Ford Stumbles in Electric Race: Big Losses Lead to Battery Order Cuts

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Ford May Just Sell ICE Cars After 2030 In Europe

Ford is taking measures to control losses in its electric vehicle (EV) business by reducing orders from high-voltage battery suppliers, according to reports from Bloomberg and sources familiar with the matter.

In the first quarter of this year, Ford incurred losses of over $100,000 for every EV it produced, largely due to significant cuts in the manufacturer’s suggested retail prices (MSRP). This figure has doubled compared to last year, with the company projecting total losses of up to $5.5 billion for its EV unit in 2024, nearly matching the expected profit from its internal combustion vehicle division, Ford Blue.

The Front And Side Profile Of A 2024 Ford F-150 (Credits Ford)
The Front And Side Profile Of A 2024 Ford F-150

While Ford’s partnerships with battery suppliers SK On, LG Energy Solution, and CATL remain intact, the automaker has begun reducing orders for battery packs as it reevaluates its short-term plans in response to lower-than-expected EV demand in the United States.

This move follows other slowdowns in Ford’s EV initiatives despite a nearly doubled EV sales volume in the first quarter compared to the same period last year. The company announced delays in its upcoming all-electric pickup, “Project T3,” as well as a next-generation battery-powered three-row SUV, opting to allow the EV market to mature before proceeding. In the interim, Ford plans to introduce more hybrid vehicles to its lineup.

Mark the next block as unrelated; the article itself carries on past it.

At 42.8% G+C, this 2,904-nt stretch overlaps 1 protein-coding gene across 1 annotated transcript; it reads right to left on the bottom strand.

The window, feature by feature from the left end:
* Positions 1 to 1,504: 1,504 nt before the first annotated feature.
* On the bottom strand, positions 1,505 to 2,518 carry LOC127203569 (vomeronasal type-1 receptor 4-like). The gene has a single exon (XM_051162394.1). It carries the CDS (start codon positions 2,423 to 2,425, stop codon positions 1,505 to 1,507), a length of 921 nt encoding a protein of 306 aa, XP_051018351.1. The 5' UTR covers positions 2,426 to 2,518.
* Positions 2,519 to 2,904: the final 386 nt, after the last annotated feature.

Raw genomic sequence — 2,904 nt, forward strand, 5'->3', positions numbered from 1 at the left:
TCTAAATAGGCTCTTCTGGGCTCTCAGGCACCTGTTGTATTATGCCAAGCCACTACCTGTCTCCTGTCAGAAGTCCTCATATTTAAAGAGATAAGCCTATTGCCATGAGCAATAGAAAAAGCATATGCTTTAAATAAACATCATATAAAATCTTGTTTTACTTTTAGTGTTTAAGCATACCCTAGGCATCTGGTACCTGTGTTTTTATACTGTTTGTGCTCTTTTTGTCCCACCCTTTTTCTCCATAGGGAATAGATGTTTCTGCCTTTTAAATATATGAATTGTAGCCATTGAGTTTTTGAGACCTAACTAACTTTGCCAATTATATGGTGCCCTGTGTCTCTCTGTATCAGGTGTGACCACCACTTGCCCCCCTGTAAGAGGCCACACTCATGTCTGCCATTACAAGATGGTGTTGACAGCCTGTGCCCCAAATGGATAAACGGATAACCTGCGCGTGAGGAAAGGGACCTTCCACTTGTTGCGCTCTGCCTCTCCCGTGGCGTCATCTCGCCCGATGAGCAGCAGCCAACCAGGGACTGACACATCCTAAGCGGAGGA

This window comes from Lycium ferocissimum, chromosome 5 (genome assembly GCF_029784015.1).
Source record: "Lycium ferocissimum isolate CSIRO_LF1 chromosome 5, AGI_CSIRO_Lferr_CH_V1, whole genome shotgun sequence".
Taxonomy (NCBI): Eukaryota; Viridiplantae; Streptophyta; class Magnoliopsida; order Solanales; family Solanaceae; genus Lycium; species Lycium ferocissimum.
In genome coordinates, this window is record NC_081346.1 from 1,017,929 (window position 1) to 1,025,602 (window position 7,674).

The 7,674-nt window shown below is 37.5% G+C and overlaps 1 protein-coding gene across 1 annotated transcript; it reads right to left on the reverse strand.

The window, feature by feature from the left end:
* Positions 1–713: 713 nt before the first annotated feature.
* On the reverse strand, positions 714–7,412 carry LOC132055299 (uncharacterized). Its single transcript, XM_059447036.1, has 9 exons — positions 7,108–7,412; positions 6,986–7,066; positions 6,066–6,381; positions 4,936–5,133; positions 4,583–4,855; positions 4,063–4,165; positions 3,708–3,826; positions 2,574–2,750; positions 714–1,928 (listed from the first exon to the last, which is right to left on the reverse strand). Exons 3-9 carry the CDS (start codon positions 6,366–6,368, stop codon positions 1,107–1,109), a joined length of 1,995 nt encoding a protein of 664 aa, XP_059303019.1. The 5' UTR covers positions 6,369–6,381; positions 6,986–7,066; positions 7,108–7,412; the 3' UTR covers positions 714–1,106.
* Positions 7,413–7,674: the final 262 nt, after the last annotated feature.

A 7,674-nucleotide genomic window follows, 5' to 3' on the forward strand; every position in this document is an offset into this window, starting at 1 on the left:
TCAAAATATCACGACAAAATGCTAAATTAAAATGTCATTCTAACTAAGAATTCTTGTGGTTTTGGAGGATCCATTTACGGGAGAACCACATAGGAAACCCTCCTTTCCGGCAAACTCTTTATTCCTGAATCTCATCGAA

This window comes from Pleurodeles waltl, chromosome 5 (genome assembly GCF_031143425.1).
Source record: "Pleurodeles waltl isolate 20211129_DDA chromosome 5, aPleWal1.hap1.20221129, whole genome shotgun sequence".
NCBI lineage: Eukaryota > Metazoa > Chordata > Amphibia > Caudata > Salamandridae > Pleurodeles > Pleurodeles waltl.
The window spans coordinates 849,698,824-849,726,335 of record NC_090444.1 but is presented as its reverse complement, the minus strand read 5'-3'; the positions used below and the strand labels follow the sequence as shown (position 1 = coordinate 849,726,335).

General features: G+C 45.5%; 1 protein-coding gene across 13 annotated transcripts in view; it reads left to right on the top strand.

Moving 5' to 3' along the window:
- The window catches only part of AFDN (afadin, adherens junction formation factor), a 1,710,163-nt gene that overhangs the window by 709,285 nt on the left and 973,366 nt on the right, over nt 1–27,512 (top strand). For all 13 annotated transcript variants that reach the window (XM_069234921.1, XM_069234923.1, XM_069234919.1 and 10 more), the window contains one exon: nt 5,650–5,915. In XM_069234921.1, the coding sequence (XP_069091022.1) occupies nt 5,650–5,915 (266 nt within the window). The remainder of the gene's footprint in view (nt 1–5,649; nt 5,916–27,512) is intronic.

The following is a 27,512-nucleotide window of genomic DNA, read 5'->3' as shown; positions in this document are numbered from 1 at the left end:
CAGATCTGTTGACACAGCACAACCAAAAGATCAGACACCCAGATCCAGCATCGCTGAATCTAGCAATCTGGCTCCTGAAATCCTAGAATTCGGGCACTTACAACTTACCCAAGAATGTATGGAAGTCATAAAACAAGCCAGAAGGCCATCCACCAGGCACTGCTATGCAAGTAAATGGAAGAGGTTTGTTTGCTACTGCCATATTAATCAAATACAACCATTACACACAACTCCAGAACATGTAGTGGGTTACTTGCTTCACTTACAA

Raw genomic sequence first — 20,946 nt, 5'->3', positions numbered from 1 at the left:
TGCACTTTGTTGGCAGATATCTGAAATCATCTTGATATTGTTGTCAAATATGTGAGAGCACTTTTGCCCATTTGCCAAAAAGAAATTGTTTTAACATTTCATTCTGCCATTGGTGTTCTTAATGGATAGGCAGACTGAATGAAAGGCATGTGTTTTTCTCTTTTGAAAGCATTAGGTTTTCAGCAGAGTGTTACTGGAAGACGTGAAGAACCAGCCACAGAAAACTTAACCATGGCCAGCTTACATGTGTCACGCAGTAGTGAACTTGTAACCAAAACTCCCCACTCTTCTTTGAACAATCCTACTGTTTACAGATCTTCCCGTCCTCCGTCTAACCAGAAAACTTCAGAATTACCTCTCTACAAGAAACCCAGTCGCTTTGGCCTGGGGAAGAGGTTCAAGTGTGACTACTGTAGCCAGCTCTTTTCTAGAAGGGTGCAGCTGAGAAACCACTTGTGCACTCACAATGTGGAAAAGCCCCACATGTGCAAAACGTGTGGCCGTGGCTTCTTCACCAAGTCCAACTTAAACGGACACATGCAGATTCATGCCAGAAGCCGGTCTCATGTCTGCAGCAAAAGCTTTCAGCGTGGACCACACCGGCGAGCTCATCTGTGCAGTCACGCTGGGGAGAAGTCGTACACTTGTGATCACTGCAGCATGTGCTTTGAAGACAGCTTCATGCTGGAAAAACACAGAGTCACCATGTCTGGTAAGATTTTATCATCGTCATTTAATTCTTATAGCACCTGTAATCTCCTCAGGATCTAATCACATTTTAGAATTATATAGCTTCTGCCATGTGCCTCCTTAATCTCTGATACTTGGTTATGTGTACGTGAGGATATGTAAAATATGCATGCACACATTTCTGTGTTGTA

Last year, Ford announced a significant reduction in the size of its new lithium iron phosphate (LFP) battery cell plant in Marshall, Michigan, scaling down the investment from an initial $3.5 billion to around $2.2 billion.

Ford aims to cut spending by $12 billion on battery-powered vehicles, with the exception of a sub-$30,000 EV that has reportedly been expedited for launch in 2026. This entry-level EV could have a starting price as low as $25,000, which Ford’s CEO, Jim Farley, believes will be profitable for the company.

Farley expressed optimism about Ford’s prospects in the EV market, citing an opportunity to capture market share with competitively priced electric vehicles. He emphasized the company’s ability to turn a profit at lower price points, indicating a strategic shift towards more accessible EV offerings.


By Aaron

From Vintage Classics to Modern Marvels, Aaron is deeply immersed in the Automobile culture. He is from Kerala and a Man of Few words. He is Someone who loves to spend his free time reading automobile articles and watching TV Shows.

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